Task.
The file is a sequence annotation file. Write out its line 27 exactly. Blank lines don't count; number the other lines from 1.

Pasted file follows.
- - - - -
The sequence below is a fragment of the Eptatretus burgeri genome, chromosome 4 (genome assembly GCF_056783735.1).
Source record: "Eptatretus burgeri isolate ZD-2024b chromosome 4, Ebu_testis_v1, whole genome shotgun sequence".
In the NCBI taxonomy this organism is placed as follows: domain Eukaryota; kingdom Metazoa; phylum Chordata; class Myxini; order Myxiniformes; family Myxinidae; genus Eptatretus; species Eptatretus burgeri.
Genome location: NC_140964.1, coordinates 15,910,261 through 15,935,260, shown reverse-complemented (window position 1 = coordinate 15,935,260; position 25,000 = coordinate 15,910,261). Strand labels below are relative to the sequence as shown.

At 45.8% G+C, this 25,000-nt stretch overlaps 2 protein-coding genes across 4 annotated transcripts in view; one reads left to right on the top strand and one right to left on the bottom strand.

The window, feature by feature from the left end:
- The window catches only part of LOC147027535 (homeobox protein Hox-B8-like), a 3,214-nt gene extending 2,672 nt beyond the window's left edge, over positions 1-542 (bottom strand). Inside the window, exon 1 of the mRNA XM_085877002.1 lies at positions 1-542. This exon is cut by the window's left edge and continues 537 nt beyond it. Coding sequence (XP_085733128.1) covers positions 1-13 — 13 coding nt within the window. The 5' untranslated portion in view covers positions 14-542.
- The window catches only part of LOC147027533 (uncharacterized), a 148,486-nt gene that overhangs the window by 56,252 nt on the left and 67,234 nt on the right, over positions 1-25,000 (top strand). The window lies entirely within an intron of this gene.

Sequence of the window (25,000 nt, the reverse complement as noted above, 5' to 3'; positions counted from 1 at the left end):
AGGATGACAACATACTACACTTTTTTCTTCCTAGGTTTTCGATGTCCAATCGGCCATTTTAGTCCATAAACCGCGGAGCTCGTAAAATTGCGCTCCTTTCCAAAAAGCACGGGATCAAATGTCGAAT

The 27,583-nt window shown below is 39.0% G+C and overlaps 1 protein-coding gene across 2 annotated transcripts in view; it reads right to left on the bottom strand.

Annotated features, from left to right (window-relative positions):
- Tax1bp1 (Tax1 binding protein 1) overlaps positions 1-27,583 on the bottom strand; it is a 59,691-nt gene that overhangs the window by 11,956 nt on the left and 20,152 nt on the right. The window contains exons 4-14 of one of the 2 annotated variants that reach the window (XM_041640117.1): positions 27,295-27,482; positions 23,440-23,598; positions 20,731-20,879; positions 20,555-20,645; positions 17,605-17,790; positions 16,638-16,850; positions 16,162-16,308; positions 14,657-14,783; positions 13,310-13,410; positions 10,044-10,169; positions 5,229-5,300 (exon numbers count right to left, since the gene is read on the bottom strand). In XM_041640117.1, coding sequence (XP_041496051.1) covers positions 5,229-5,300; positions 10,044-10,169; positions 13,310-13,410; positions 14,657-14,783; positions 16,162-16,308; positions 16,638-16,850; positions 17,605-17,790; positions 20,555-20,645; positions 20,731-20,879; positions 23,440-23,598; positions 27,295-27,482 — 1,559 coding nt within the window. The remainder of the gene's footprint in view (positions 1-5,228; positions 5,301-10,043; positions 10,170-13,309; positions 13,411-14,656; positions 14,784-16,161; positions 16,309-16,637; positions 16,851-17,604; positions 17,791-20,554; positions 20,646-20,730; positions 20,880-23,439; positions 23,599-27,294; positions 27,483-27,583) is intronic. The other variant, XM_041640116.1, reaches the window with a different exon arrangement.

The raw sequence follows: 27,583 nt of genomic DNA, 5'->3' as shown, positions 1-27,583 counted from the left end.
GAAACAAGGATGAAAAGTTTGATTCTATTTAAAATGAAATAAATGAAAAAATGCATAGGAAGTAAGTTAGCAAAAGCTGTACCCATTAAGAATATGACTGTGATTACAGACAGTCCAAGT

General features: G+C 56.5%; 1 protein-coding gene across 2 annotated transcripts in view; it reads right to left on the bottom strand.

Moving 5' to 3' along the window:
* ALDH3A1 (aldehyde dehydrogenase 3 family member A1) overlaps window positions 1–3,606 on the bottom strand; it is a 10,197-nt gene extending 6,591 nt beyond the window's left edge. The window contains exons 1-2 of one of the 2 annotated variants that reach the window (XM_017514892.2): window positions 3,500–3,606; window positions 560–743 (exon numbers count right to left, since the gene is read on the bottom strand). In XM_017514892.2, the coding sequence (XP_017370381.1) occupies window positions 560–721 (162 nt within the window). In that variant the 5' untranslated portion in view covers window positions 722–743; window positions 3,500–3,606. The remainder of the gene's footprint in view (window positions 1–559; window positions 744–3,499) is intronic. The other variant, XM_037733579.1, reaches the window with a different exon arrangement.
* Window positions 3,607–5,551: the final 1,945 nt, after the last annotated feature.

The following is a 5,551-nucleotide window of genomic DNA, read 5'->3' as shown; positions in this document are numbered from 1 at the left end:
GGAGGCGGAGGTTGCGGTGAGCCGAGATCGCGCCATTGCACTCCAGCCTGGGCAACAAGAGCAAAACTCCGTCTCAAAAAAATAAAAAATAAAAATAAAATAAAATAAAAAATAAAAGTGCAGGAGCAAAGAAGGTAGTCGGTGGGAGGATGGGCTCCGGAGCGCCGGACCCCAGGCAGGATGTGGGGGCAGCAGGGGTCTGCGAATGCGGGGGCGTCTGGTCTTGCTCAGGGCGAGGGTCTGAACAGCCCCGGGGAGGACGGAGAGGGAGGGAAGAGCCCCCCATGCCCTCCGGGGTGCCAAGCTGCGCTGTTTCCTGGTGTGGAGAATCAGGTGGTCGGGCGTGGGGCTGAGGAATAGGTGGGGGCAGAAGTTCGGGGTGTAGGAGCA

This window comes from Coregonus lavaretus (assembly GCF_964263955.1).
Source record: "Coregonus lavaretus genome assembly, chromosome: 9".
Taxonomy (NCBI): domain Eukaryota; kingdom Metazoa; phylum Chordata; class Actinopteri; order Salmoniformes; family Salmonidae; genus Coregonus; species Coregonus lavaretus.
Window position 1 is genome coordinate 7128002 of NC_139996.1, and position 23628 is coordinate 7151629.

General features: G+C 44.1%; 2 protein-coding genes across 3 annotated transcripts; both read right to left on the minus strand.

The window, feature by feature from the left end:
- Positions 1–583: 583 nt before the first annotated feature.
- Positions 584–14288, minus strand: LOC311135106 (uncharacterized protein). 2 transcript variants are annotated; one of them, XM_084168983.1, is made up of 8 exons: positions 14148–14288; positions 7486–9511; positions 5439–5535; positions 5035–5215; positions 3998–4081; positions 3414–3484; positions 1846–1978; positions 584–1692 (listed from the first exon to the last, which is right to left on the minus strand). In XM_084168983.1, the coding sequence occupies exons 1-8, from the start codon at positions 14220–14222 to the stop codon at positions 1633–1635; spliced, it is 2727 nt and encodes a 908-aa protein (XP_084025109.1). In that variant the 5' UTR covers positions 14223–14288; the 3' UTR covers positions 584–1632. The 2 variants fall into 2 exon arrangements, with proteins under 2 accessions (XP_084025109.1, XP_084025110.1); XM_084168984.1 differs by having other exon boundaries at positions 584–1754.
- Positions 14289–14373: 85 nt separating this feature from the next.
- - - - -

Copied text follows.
The window, feature by feature from the left end: